Just a new route

So my goal this year is to read two books a month.  That’s not an outlandish goal by any means.  But with three kids, it felt like a good goal to me.   So far this year this has looked like a chapter or two a night, or I’ll read some in the afternoon.  Pretty casual.  I’ve been hitting my mark each month, but some months I have to be more intentional about that goal.  Like in June.

Sweet June rolled around.  And we went on vacation, (ooooh a flight, I’ll read then, as I’m chasing my two year old down the aisle), I got to spend time with my best friend (totally worth not reading!!!) and so vacation was kind of a bust on reading.    No big deal, I’ll read when we get home I thought.  Needless to say, my books I picked were hard to mull through chapters, which I do not like to do anyways.  A parenting book that is going to take me six months or more to read, because it’s heady.  Therefore, I only finished one book in June.  Everybody Always, by Bob Goff.  (As I look back now, if that is the only book I read this year it was worth it, great read!)

Now this is where my downfall normally happens when I set a goal.

I failed.

Goal: two books a month, read: 1 book in June.  Those numbers aren’t matching sister!  There’s still one left over which equals fail.  (I’m math minded so I see a lot of life this way.)  

For some reason, I channeled this thinking towards another route.  My books were too tough to thumb through quickly.  So in July, I picked up a few young readers novels at the library about the Holocaust.  Tough topic, but I was confident I’d finish them in a week.  Boosting my self-esteem on not finishing my goal for June.  July pasted and I had read four books!  Boom.

And I read four books without feeling like I was just reading to finish, I was able to absorb.

I love this.  It was simple.  I need simple.  Sometimes our course just needs a little boost or readjustment, not a whole overhaul.

Shift your perspective, give yourself a boost, and continue on those goals you set in January.  You are worth it.  And I bet if you wrote them down, the goals you set are worth it too.

Simple thoughts on reading

Growing up I had a lot of insecurities and one was reading.  My heart would race and I would feel so silly because I read slower than my friends and stumbled upon words easily.  I had the hardest time sounding words out.

So that lead to an early age of not enjoying reading.  Of claiming, I’m just not a reader.  I’m slow.  It’s too hard.  I made it through high school only reading books we listened to on tape (haha!) and reading reviews online to find out details about a book instead of reading it.  I didn’t do well with time crunches on reading.  I’m an absorber of knowledge.  I like to sit on it and let it soak in.

So the first book I remember reading cover to cover was Redeeming Love.  I read it so fast.  It was so powerful and I would sit and read before my college classes would start and pick it up as soon as class was over.  That same year, my husband read Josh Hamilton’s book about his life out loud to me, one of my favorite memories.  We read for two hours.  I sat and listened to the peaceful voice of my husband and cried tears of joy at an amazing testimony of God’s love to change anyone.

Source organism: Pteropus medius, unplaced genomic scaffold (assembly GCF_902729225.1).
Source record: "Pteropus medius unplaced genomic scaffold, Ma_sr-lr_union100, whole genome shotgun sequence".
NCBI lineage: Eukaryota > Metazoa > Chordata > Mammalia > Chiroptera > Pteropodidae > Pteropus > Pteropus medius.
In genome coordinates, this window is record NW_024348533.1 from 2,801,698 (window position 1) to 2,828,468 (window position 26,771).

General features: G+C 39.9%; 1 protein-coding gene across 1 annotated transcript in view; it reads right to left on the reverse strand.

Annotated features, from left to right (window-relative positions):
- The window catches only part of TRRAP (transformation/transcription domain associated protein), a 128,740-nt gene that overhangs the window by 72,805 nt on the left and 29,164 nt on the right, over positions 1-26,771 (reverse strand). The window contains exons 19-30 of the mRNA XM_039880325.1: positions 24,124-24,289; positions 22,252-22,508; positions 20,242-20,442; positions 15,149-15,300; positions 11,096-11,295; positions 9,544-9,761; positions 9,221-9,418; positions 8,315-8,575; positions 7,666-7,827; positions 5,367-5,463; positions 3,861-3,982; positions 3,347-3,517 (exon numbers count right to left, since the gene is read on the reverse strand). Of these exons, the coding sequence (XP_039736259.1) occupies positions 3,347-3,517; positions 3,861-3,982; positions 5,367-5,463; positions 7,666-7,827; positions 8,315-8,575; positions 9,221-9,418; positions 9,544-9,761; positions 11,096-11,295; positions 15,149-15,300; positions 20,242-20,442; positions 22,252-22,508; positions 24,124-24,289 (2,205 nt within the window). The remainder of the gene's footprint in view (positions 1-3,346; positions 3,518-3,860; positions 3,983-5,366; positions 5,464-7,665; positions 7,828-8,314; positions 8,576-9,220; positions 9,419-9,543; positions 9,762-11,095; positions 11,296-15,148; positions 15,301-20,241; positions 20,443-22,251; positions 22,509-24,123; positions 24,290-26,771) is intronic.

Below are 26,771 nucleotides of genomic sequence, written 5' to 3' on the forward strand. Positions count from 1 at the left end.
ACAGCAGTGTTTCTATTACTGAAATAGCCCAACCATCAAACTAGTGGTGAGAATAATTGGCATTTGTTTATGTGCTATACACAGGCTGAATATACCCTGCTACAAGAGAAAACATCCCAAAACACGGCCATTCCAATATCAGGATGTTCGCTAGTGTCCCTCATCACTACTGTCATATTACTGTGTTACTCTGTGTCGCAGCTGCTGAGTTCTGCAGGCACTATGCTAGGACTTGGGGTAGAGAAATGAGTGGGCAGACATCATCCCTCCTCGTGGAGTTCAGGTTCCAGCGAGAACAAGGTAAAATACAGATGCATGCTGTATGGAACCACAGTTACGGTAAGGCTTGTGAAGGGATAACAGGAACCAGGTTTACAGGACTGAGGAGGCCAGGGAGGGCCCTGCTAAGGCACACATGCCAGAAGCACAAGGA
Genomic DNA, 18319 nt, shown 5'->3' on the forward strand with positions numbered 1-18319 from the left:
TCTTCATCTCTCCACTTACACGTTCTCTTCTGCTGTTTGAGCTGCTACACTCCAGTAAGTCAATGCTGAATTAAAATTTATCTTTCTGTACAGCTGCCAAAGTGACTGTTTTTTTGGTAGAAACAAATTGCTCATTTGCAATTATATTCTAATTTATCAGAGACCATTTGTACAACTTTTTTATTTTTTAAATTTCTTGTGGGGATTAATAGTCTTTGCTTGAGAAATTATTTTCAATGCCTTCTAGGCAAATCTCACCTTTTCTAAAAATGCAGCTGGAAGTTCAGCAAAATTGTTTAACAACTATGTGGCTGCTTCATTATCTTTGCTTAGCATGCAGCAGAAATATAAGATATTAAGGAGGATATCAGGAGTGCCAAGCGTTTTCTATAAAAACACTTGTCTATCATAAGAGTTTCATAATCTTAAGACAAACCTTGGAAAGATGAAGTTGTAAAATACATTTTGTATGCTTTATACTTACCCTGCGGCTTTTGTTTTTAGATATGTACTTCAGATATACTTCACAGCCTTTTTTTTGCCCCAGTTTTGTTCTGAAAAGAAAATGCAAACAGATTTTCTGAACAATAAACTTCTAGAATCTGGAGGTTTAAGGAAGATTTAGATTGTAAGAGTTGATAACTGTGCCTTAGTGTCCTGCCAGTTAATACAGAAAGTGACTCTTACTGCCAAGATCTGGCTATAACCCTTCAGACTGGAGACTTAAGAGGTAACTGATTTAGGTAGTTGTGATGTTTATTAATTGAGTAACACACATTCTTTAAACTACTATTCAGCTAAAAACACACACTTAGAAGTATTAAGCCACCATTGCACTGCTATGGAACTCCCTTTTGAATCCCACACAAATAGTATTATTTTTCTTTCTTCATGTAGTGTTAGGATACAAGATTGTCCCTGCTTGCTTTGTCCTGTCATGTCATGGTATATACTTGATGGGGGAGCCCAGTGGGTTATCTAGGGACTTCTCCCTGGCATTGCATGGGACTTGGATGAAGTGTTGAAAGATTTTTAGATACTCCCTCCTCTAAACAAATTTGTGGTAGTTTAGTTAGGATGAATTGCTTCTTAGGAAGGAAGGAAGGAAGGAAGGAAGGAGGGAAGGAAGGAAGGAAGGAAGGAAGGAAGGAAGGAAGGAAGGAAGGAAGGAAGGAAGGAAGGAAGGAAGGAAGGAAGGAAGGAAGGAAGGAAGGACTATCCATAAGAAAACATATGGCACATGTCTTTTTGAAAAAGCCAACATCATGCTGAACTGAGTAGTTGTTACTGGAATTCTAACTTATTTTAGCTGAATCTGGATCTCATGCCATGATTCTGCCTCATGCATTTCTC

My eyes were wide open.  Reading.  The joy and the passion of a good book.  I wanted others to enjoy reading too.  So as I started student teaching science I found I still wanted to encourage my students to read.

I was student teaching and one of the students really struggled with reading.  She wasn’t enjoying the books her friends were reading.  So I encouraged her to step down and read a previous grade book and she loved it.  I saw her eyes open and she was proud of herself.  Reading is reading no matter what.  We must start somewhere.  And books speak to us so differently.

Reading is a powerful connector.

I became a first year teacher six weeks into the school year, and it was flat overwhelming.  I wanted to connect with my one hundred and twenty students, but I didn’t know how.  And the second semester I decided to focus on connecting with a few students instead of the overwhelming task of the entire grade.  So this one student, worked in the library and I loved her book references.  I started reading Hunger Games that spring and we’d share details of the story together.  I remember thinking wow, this is what reading is all about.  Connection.  Reading crosses culture, age groups, social classes and makes us all the same: curious.

I love reading now.  I’d say its a huge passion.  A few years ago I realized it when my husband said, wow you’ve been reading a lot of books this year.  I felt proud.  Honored he noticed, even though that wasn’t my goal.

A few take-aways:

  1. I like reading fiction with non-fiction.
  2. I use November and December to finish up books I’ve left behind during the year.
  3. I’ve set a goal to read two to three books a month.  (Averaging two so far.)
  4. I follow authors on instagram and podcasts (Shauna Niequist podcast); they have the best book references.
  5. I make a wish list on amazon of all the books I want.  The list grows every day.  We are living in days where we can get a book about anything.

I am currently reading A wind in the Door by Madeleine L’Engle and None Like Him by Jen Wilkins.

Last month I read A Wrinkle in Time and The Happiest Mom.  

So what are you reading?  What books do you re-read?  What book do you want to read this year?  Reference away!